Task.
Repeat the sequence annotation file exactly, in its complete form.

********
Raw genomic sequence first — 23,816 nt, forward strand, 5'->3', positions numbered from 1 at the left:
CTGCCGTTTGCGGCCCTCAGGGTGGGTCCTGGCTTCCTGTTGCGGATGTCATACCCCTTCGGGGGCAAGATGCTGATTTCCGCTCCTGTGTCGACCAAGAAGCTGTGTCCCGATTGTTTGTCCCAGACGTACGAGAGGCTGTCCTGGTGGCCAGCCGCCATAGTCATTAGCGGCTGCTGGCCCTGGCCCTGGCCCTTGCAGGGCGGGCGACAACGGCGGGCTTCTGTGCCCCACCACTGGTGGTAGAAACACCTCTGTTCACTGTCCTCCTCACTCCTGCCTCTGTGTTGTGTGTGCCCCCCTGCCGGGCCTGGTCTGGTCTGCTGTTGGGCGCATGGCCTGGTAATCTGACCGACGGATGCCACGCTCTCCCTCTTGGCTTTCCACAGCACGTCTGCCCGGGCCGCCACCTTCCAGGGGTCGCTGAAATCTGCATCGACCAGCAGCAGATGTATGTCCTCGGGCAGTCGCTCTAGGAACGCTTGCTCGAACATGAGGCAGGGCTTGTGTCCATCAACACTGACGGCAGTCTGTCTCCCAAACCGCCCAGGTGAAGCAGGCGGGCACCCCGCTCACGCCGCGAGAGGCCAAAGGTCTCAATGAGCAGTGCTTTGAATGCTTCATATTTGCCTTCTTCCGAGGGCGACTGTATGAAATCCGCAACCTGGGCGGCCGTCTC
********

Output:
Raw genomic sequence first — 23,816 nt, forward strand, 5'->3', positions numbered from 1 at the left:
CTGCCGTTTGCGGCCCTCAGGGTGGGTCCTGGCTTCCTGTTGCGGATGTCATACCCCTTCGGGGGCAAGATGCTGATTTCCGCTCCTGTGTCGACCAAGAAGCTGTGTCCCGATTGTTTGTCCCAGACGTACGAGAGGCTGTCCTGGTGGCCAGCCGCCATAGTCATTAGCGGCTGCTGGCCCTGGCCCTGGCCCTTGCAGGGCGGGCGACAACGGCGGGCTTCTGTGCCCCACCACTGGTGGTAGAAACACCTCTGTTCACTGTCCTCCTCACTCCTGCCTCTGTGTTGTGTGTGCCCCCCTGCCGGGCCTGGTCTGGTCTGCTGTTGGGCGCATGGCCTGGTAATCTGACCGACGGATGCCACGCTCTCCCTCTTGGCTTTCCACAGCACGTCTGCCCGGGCCGCCACCTTCCAGGGGTCGCTGAAATCTGCATCGACCAGCAGCAGATGTATGTCCTCGGGCAGTCGCTCTAGGAACGCTTGCTCGAACATGAGGCAGGGCTTGTGTCCATCAACACTGACGGCAGTCTGTCTCCCAAACCGCCCAGGTGAAGCAGGCGGGCACCCCGCTCACGCCGCGAGAGGCCAAAGGTCTCAATGAGCAGTGCTTTGAATGCTTCATATTTGCCTTCTTCCGAGGGCGACTGTATGAAATCCGCAACCTGGGCGGCCGTCTC